Open-Innovation in Healthcare: an analysis of motivations, learning, and program outcomes
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The goal of this study is to examine open-innovation programs run in two different healthcare settings. Open innovation is the process of engaging external sources of knowledge and capabilities in the pursuit of developing new products, services, and processes. The concept has been a source of active research, but there remains a need to better understand how it is approached in non-profit organizations who lack the financial motivations of for-profit firms. This study analyzed the open innovation programs of two non-profit healthcare organizations to obtain greater insight into the structure of the programs being run, the motivations for participating, and the role that the external sources of knowledge play in affecting innovation outcomes. A grounded theory methodology was used to analyze interview transcripts from 7 staff at each organization. In total, over 250 first-order codes were created and then grouped and sorted into 83 basic themes, 31 organizing themes, and six global themes. Findings show that the healthcare organizations engaged in the same set of innovation activities as for-profit firms, but did so with different levels of activity and for different reasons. On the surface, the two programs appear similar, but in practice are quite different. The locus of innovation and direction of knowledge flows differ significantly. These differences may impact changes in absorptive capacity and innovation outcomes, but further study will be required to confirm those findings.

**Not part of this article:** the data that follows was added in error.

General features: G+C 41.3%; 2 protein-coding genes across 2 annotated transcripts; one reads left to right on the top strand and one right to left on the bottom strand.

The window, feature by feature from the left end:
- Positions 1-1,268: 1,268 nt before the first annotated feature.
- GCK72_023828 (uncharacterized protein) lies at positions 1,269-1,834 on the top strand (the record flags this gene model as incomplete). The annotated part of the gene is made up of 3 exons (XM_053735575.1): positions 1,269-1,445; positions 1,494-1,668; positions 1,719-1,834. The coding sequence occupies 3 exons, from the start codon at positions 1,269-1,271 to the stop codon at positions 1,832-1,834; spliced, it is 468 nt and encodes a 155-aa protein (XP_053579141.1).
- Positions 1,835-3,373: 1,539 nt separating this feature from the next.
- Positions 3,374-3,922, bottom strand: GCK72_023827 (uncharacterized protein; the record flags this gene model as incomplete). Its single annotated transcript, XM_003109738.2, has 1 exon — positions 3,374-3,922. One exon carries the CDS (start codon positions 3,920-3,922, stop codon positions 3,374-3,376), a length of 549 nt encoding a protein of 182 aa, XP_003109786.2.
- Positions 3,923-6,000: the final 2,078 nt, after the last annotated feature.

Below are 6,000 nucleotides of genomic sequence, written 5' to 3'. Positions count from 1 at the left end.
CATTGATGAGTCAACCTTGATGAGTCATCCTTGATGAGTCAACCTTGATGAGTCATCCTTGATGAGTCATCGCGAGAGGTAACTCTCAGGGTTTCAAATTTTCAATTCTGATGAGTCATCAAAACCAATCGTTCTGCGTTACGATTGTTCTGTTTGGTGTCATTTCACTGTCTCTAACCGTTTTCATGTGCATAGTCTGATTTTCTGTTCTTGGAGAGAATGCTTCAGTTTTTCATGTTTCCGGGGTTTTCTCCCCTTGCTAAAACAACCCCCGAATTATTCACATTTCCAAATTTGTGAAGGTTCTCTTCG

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Brendan Wylie-Toal (2021). Open-Innovation in Healthcare: an analysis of motivations, learning, and program outcomes. UWSpace. http://hdl.handle.net/10012/17314